A steady increase in cargo revenue helped Indian low-cost carrier SpiceJet narrow its quarterly operating loss, even as passenger travel demand remains in the doldrums amid the coronavirus pandemic.

For the quarter ended 30 September, the carrier reported an operating loss of Rs1.06 billion ($14.2 million), significantly lower than the Rs6 billion loss it reported the previous quarter.


Source: Wikimedia Commons

SpiceJet narrowed its quarterly operating losses, helped by an increase in cargo revenue.

Year on year, the loss was also lower: during the same period last year, SpiceJet racked up an operating loss of Rs4.6 billion.

Revenue for the period fell 62% year on year to Rs10.7 billion, led mainly by a decline in passenger traffic revenue.

However, a surge in freight and logistics revenue helped offset the revenue decrease. Year on year, SpiceJet saw its cargo revenue increase more than five-fold to Rs2.3 billion. Compared to the previous quarter, it represented a 37% jump.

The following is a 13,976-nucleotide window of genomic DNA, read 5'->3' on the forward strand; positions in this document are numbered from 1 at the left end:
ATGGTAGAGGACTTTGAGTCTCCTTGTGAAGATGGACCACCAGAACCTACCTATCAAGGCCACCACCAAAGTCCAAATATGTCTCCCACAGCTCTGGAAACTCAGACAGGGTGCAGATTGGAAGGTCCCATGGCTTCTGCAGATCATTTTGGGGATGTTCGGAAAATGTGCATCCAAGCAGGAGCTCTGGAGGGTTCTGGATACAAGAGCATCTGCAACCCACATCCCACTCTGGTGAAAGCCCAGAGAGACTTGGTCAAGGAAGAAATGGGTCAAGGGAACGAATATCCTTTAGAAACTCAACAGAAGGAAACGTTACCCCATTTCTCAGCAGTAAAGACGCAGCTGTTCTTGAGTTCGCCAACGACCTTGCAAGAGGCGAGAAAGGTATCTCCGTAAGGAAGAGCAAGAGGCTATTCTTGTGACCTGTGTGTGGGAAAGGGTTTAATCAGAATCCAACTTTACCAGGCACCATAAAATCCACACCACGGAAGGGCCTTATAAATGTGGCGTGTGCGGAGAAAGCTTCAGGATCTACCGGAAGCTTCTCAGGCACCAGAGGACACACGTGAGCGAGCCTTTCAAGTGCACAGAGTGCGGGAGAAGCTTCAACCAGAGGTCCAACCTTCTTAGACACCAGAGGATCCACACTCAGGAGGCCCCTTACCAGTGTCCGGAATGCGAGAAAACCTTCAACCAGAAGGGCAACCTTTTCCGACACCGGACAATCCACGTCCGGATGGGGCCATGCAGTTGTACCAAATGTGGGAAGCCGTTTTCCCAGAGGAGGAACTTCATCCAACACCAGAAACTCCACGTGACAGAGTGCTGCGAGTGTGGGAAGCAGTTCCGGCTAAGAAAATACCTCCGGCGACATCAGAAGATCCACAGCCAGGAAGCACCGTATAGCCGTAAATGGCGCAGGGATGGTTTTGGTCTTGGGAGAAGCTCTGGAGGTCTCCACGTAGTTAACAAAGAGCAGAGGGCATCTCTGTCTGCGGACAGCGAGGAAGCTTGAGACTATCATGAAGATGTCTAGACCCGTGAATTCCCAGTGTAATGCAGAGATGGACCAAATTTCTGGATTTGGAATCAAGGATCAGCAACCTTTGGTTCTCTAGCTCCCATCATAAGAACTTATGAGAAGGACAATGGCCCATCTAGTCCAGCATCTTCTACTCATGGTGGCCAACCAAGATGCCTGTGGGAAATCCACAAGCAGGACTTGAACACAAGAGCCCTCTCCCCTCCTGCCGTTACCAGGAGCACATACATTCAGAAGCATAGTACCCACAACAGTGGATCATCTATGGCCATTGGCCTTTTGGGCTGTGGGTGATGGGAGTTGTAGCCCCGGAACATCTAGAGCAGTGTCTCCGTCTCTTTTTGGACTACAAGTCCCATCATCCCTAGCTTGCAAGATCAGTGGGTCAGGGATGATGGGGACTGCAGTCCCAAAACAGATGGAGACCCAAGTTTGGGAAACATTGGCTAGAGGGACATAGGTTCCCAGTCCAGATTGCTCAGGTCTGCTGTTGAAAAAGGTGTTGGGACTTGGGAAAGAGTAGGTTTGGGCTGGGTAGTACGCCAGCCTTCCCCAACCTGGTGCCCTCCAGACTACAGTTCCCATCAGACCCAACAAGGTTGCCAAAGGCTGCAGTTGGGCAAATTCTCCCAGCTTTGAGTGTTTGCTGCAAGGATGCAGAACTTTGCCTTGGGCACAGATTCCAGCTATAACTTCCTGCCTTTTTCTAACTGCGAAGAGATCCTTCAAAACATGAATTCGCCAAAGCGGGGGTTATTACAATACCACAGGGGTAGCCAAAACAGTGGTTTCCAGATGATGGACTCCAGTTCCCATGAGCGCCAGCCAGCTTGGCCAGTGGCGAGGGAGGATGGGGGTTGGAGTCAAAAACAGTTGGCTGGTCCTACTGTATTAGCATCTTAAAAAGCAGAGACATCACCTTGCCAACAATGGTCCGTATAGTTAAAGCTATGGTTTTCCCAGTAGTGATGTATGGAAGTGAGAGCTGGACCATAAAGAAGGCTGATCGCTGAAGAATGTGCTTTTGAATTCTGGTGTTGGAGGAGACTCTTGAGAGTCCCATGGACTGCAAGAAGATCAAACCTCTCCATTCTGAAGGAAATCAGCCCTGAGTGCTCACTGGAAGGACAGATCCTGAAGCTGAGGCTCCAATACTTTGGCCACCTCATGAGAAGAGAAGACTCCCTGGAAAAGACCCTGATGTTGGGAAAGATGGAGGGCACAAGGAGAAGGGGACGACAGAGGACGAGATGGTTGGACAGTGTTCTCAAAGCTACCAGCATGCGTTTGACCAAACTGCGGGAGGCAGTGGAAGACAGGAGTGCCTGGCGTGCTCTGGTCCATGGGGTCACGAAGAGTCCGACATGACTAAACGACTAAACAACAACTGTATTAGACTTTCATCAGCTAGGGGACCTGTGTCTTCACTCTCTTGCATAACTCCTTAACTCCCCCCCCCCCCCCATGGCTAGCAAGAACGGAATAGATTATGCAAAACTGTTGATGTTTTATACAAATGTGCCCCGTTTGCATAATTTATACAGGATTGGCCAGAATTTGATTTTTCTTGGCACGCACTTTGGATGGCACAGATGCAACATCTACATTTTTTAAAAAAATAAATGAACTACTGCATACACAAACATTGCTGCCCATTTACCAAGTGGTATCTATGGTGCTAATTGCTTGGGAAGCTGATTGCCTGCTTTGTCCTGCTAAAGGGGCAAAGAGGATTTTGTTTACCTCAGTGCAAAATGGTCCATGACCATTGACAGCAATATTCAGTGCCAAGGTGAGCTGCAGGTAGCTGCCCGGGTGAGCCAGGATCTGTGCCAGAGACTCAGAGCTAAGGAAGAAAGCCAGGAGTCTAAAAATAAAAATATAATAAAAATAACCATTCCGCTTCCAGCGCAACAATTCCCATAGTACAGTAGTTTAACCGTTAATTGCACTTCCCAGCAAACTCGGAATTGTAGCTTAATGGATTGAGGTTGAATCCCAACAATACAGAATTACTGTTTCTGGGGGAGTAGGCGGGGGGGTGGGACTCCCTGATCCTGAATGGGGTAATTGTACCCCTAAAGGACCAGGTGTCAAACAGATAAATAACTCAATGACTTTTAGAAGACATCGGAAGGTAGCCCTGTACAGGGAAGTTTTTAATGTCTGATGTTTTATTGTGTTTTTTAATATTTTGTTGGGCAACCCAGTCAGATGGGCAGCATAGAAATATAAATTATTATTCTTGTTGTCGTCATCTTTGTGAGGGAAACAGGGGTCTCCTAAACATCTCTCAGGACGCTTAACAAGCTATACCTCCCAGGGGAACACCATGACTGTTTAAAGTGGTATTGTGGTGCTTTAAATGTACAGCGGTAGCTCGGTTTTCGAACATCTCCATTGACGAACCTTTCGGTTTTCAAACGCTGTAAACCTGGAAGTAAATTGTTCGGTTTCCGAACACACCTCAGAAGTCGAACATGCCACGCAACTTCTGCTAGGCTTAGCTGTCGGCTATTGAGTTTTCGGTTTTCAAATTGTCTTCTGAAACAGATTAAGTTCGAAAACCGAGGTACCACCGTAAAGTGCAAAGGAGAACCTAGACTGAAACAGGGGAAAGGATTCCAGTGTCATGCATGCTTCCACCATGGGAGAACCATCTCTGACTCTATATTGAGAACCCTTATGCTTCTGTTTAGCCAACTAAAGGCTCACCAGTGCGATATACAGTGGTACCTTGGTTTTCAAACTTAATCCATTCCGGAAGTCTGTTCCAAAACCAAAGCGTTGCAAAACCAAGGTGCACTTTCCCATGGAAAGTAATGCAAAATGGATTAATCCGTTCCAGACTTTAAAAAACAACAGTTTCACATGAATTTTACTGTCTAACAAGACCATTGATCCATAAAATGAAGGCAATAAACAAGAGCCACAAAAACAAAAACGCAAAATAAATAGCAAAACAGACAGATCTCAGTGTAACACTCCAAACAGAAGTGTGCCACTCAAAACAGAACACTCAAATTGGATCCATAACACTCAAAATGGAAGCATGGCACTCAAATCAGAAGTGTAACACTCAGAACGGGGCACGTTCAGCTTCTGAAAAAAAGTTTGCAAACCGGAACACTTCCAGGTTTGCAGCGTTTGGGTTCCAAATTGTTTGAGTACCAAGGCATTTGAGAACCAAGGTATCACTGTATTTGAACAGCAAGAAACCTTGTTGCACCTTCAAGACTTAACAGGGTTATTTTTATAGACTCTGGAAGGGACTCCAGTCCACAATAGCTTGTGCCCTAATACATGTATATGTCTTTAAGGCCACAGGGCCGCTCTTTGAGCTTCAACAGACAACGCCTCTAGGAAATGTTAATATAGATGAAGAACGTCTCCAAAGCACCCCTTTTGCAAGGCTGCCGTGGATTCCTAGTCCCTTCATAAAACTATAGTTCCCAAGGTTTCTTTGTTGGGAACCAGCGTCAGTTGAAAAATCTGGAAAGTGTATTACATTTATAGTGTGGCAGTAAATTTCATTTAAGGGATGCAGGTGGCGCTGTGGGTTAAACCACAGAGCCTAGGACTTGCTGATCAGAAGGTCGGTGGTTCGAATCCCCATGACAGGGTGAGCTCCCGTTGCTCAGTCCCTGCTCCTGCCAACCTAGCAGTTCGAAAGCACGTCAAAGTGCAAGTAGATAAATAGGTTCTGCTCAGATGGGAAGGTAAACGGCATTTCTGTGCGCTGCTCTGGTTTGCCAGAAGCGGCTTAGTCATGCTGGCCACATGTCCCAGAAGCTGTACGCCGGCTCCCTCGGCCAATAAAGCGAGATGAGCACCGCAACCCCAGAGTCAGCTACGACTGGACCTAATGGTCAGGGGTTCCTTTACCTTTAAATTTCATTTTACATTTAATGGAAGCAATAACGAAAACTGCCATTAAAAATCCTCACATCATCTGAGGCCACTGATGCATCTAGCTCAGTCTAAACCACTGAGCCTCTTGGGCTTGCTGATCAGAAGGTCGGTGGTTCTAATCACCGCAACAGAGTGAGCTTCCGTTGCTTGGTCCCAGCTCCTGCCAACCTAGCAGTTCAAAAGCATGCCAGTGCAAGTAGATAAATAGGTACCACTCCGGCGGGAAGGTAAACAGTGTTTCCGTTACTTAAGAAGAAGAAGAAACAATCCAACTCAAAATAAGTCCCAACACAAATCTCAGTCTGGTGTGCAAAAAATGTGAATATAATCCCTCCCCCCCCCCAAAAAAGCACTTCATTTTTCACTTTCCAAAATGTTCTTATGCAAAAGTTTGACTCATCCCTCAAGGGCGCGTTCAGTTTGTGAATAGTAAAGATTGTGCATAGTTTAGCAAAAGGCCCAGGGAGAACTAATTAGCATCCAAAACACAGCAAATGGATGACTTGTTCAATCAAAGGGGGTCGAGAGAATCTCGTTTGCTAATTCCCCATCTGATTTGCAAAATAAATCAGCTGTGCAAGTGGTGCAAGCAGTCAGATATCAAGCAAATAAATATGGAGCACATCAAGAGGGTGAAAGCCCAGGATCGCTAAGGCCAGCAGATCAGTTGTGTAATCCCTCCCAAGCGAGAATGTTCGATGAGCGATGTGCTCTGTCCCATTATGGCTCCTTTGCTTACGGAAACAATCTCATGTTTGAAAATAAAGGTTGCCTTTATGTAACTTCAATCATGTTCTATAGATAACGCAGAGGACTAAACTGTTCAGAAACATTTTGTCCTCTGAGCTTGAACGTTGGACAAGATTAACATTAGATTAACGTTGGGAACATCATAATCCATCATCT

Expenses for the period fell about 60% year on year to Rs14.2 billion. SpiceJet adds that the ongoing Boeing 737 Max grounding has led to costs of around Rs1.4 billion for the quarter. 

The carrier reported a net loss of Rs1.06 billion, which was an improvement from the Rs4.6 billion net loss it reported last year.

SpiceJet chairman and managing director Ajay Singh says the carrier will continue to expand its cargo business, tapping into burgeoning demand in the sector.

Since late March, SpiceJet has operated nearly 10,000 cargo flights, carrying 76,500t of freight. The carrier utilises a fleet of 17 aircraft to operate cargo flights, and has a cargo network of 63 domestic and 44 international points.


Source: FlightGlobal file photo

SpiceXpress is the freight arm of SpiceJet

To help bring costs down, the carrier discloses that it is renogotiating lease contracts and is reassessing its maintenance provisions. “The group has assessed its liquidity position for the next one year, is in negotations with lenders regarding deferrment of dues and other waivers, and also assessed the recoverability and carrying values of its assets,” adds SpiceJet. 

It did not provide a forecast for the full financial impact of the coronavirus pandemic, citing high uncertainty in the operating environment.